Hayes Fire eats another 1,500 acres of Olympic National Park

Hayes Fire eats another 1,500 acres of Olympic National Park

Warm, dry weather has contributed to its explosive return.

OLYMPIC NATIONAL PARK — The Hayes Fire has exploded with the return of warm, dry weather.

The Hayes Fire in the Elwha Valley grew by some 1,522 acres Wednesday, from about 1,617 acres to 3,139 acres, fire managers reported Thursday.

The fire, which was started by lightning July 21 about 20 miles south of Port Angeles on a ridge line between the Lost and Hayes rivers, moved southeast toward Hayes Pass and Sentinel Peak on Wednesday.

The nearby Godkin Fire, 25 miles south of Port Angeles along the Elwha River, saw less activity and was estimated at 517 acres.

Water drops from a helicopter were used Wednesday afternoon to strengthen the confinement barrier on the Cox Valley Fire near Hurricane Ridge. It produced a small amount of visible smoke throughout Wednesday and was holding at 56 acres.

Very little fire activity was observed on the Ignar Creek Fire, about 22 miles northeast of Lake Quinault, and it remains under an acre.

Several trails have been closed because of wildfires.

They are Obstruction Point Road, Hayden Pass Trail from Dose Meadows to the Elwha River Trail and an 8-mile section of the Elwha River Trail from the Hayes River Ranger Station south to Chicago Camp.

Fire activity is expected to increase today because of low relative humidity, warm temperatures and increased winds, fire managers said.

Temperatures are expected to reach mid-80s with relative humidity between 24 percent and 30 percent and winds out of the north to northeast at 4 mph to 10 mph.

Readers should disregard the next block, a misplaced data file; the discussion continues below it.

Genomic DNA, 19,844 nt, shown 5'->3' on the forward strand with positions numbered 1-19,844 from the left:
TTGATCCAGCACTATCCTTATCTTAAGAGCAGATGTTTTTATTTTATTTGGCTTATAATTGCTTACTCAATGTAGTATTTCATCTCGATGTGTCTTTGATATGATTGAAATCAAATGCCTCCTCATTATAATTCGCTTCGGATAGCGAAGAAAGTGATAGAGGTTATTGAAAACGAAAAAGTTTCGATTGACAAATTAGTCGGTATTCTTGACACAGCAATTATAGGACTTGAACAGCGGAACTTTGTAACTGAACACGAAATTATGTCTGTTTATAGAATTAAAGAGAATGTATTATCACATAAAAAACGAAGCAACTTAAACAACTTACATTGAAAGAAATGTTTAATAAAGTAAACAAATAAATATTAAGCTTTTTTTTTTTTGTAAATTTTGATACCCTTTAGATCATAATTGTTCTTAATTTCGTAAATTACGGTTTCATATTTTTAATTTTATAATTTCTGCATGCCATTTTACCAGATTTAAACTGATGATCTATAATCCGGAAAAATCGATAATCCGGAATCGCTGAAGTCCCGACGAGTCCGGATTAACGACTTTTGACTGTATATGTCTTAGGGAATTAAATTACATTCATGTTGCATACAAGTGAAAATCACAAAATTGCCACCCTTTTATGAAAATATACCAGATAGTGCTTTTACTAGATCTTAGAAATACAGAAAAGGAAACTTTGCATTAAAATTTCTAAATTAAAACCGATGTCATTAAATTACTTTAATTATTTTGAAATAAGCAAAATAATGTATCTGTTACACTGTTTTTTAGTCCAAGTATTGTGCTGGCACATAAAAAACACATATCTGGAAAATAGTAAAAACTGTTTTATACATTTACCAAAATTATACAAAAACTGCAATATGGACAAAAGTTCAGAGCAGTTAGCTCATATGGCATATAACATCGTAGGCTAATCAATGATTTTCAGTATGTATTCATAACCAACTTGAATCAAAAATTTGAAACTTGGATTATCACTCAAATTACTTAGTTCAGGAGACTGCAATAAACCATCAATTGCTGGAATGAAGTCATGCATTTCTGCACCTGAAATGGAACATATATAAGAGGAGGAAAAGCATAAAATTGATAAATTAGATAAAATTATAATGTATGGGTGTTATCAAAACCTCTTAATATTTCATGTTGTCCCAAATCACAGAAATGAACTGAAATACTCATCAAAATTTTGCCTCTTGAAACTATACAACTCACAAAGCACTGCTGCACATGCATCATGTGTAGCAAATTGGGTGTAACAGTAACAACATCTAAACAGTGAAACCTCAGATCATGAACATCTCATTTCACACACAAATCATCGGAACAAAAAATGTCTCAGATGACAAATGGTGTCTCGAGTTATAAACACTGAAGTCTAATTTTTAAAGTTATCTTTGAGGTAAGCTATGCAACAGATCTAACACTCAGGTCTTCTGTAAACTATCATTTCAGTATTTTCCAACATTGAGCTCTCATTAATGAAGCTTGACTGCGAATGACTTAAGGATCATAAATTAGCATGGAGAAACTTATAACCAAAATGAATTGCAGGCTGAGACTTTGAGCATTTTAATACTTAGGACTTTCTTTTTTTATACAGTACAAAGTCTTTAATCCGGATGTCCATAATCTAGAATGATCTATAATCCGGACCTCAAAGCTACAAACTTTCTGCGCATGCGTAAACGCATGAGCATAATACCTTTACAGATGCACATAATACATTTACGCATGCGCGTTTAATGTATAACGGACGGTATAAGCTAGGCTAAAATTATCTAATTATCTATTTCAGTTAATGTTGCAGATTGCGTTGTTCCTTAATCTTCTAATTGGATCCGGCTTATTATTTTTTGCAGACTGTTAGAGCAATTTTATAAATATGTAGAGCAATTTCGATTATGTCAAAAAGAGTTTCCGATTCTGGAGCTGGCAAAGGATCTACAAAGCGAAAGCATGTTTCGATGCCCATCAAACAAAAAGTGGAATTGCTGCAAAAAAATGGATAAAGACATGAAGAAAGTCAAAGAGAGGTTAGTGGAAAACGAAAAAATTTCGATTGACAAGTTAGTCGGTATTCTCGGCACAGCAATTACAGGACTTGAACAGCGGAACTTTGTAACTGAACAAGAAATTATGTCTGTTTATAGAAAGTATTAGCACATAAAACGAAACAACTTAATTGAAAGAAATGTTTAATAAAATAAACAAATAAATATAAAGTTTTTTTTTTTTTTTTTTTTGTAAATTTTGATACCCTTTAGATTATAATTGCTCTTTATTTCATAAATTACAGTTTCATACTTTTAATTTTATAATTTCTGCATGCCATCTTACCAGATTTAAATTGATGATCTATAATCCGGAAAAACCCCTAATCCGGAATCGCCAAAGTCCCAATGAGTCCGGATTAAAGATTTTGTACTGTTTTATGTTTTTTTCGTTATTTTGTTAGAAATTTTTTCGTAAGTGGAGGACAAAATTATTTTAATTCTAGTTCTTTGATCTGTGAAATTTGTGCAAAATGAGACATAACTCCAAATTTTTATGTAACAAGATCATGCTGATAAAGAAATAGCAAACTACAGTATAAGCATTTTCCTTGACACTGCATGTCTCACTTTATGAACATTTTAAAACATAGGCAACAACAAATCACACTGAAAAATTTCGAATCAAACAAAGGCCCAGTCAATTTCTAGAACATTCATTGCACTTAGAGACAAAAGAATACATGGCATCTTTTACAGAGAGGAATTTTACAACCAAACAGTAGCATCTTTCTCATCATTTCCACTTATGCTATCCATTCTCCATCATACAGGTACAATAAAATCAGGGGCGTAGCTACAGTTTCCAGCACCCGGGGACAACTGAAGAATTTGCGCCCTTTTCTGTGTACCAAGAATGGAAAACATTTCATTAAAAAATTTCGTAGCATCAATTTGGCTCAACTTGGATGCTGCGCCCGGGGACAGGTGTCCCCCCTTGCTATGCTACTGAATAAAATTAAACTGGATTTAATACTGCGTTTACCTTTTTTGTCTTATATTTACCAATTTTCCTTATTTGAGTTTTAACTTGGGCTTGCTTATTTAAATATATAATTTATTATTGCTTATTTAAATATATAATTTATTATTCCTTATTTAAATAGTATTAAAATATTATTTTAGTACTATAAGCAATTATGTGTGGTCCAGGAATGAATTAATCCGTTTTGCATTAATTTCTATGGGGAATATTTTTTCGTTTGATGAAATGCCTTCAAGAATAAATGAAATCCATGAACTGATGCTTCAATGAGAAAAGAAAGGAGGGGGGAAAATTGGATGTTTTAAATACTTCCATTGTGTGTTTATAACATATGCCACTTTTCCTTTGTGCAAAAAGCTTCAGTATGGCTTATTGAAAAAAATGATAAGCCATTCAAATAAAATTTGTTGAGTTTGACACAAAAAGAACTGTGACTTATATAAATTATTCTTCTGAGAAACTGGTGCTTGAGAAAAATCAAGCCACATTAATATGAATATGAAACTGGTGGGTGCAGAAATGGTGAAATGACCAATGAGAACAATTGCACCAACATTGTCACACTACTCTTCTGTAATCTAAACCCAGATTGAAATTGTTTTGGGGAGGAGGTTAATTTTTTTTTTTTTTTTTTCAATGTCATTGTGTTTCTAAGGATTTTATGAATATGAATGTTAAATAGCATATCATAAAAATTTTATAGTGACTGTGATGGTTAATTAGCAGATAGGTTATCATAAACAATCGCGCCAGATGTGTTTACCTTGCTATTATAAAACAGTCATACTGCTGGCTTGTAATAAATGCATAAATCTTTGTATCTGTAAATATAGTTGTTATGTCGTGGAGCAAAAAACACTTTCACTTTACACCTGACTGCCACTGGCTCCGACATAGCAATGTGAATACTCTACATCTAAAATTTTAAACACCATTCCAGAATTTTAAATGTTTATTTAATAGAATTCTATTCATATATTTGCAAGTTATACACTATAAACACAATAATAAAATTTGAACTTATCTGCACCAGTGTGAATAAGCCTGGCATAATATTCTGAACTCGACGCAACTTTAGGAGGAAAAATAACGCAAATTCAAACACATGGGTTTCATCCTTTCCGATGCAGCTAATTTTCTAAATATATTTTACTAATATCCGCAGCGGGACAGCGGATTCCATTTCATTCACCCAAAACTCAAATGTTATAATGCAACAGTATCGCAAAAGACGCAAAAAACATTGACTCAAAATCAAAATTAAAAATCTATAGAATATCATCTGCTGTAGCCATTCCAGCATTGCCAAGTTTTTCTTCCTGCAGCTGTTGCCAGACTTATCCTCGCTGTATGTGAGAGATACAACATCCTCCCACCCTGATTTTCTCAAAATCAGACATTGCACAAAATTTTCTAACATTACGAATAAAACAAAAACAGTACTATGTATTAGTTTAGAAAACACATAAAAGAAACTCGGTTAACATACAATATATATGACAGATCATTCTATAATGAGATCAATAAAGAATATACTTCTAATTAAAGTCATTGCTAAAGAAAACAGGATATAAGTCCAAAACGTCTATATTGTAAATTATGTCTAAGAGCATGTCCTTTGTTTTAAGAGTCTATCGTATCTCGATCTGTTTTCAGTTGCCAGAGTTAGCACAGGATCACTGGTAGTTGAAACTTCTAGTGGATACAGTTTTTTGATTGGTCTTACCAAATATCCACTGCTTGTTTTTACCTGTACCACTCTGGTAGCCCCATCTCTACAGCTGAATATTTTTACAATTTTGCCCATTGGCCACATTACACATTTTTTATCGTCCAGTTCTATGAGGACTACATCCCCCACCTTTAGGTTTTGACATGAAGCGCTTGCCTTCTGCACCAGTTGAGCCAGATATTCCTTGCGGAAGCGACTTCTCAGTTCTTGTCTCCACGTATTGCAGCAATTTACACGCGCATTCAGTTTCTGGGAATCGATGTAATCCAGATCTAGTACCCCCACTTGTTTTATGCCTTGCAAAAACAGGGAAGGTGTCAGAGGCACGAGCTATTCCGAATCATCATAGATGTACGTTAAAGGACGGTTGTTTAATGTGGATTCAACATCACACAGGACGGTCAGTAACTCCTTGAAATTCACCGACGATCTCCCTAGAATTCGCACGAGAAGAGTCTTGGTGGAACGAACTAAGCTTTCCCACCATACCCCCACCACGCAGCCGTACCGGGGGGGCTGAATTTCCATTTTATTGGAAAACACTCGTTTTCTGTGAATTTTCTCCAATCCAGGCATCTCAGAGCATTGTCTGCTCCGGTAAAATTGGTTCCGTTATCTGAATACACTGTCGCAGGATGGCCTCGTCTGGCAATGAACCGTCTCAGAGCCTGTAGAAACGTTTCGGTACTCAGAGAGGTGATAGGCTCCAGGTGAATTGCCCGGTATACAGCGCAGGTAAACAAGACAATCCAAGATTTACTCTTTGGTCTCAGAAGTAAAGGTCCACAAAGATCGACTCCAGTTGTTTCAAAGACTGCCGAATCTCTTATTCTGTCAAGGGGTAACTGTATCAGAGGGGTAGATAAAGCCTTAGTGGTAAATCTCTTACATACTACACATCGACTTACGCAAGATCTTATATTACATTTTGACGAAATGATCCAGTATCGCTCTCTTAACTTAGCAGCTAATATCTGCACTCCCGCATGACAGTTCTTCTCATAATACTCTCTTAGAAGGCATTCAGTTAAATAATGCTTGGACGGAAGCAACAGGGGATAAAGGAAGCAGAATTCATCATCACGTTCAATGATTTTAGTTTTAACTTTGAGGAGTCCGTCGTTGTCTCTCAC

Smoke is likely to be transported to the south and southwest from predicted northeast winds.

Beginning Saturday, cooler temperatures with higher humidity are expected to bring decreased fire activity.

A temporary flight restriction is in effect over the fire areas due to increased use of helicopters for water drops and supply delivery.

If drones are ever observed near firefighting operations, aircraft are not allowed to fly. Drone launching in national parks is illegal.

Although fires have had and are expected to exhibit active growth through today, the fires are still deep in remote wilderness.

The heavy amount of smoke is due to the extreme quantities of fuel and burnable materials.

Smoke continues to settle into surrounding valleys at night and lifts during the day.

People can take precautions to protect themselves by staying indoors when smoke is present. Detailed information on air quality and health impacts is available at www.wasmoke.blogspot.com.

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Michael Dashiell / Olympic Peninsula News Group
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